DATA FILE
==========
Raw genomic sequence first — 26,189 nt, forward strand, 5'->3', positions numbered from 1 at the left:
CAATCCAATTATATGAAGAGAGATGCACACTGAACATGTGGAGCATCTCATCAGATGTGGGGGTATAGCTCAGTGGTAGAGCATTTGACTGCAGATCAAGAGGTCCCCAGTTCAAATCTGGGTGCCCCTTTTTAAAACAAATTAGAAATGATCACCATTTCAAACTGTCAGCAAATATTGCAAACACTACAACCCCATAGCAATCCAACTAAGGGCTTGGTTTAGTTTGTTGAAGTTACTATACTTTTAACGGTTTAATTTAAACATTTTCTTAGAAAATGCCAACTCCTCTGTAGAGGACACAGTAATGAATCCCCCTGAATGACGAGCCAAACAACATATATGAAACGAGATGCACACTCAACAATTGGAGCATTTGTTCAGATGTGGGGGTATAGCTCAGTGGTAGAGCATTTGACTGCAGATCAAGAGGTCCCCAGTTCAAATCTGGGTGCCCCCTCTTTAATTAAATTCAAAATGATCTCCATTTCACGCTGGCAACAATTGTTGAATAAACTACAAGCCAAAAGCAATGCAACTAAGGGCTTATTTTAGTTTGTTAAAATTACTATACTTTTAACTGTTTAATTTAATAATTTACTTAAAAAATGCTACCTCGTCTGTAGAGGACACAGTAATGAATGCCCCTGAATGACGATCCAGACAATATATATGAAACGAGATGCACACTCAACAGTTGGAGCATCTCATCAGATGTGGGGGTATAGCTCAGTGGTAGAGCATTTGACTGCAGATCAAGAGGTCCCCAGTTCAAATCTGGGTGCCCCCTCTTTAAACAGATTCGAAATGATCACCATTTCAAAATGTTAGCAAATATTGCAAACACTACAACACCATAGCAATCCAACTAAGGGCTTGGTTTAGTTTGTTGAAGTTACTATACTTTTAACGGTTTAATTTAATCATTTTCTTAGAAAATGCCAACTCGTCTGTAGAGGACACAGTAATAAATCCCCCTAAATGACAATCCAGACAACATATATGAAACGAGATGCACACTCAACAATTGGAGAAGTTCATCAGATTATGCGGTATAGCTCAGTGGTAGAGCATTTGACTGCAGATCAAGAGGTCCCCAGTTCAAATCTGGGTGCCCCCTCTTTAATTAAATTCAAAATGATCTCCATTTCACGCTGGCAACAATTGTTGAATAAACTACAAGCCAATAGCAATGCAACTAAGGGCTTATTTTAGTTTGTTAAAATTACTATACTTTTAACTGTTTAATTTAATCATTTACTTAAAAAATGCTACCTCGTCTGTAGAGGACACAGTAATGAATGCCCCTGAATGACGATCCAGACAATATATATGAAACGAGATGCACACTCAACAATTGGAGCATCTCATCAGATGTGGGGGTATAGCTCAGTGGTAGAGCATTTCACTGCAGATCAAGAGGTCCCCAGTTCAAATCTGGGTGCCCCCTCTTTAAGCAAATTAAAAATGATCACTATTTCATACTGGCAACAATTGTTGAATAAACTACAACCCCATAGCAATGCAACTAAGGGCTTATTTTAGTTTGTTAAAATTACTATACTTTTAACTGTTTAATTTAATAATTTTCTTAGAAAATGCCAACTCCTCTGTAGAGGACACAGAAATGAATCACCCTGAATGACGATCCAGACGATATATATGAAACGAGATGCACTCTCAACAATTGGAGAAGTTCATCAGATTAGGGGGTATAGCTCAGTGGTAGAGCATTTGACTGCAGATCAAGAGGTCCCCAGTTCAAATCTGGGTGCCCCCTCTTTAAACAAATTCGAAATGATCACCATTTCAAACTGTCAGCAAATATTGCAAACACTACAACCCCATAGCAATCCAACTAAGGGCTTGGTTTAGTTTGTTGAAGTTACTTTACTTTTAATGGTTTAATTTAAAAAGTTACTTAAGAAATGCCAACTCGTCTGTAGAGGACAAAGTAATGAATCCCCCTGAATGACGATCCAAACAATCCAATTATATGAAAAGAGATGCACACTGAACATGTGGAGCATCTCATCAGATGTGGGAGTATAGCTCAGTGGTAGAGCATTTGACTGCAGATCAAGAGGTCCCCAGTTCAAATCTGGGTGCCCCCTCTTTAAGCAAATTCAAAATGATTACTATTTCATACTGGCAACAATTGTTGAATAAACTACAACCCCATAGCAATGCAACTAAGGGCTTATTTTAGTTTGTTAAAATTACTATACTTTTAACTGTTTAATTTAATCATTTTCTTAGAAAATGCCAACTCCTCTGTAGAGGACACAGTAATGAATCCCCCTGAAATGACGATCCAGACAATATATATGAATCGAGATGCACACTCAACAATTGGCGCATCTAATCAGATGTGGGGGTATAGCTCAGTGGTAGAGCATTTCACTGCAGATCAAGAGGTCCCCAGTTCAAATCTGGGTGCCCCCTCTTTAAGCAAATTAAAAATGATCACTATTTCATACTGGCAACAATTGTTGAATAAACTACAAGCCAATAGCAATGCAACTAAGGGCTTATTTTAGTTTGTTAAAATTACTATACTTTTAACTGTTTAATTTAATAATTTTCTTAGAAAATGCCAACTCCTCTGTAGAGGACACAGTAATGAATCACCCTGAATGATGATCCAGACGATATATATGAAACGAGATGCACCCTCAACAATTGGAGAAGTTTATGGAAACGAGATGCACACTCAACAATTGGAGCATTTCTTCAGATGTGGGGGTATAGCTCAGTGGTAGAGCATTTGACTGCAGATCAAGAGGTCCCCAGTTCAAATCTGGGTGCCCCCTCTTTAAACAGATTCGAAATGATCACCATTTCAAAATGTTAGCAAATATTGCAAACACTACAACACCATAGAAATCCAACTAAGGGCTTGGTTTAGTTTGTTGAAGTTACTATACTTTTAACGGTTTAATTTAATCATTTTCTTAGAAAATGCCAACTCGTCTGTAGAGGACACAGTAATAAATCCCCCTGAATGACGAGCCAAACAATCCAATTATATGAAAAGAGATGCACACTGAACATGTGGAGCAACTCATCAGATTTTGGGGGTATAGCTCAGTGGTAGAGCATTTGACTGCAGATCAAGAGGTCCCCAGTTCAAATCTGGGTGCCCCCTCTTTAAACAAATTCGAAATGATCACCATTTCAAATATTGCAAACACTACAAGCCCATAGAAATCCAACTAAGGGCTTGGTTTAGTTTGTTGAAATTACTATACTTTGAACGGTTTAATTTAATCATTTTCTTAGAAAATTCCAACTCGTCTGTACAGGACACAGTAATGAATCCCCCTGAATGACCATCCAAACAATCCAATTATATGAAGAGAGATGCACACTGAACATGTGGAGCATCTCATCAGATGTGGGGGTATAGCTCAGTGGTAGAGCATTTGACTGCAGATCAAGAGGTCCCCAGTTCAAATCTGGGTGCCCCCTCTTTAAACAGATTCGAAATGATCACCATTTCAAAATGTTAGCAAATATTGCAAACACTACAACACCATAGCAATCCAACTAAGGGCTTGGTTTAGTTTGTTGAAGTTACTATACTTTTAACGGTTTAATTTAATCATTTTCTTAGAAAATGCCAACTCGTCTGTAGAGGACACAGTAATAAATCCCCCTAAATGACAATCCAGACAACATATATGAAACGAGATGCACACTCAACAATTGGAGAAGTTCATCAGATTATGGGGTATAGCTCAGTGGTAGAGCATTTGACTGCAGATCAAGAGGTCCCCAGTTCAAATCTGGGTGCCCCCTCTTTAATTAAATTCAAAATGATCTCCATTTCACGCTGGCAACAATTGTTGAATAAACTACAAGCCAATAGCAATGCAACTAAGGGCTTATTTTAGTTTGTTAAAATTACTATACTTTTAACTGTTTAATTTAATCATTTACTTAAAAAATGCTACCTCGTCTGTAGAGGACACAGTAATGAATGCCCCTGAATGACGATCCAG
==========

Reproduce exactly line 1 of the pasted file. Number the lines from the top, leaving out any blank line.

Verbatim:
Raw genomic sequence first — 26,189 nt, forward strand, 5'->3', positions numbered from 1 at the left: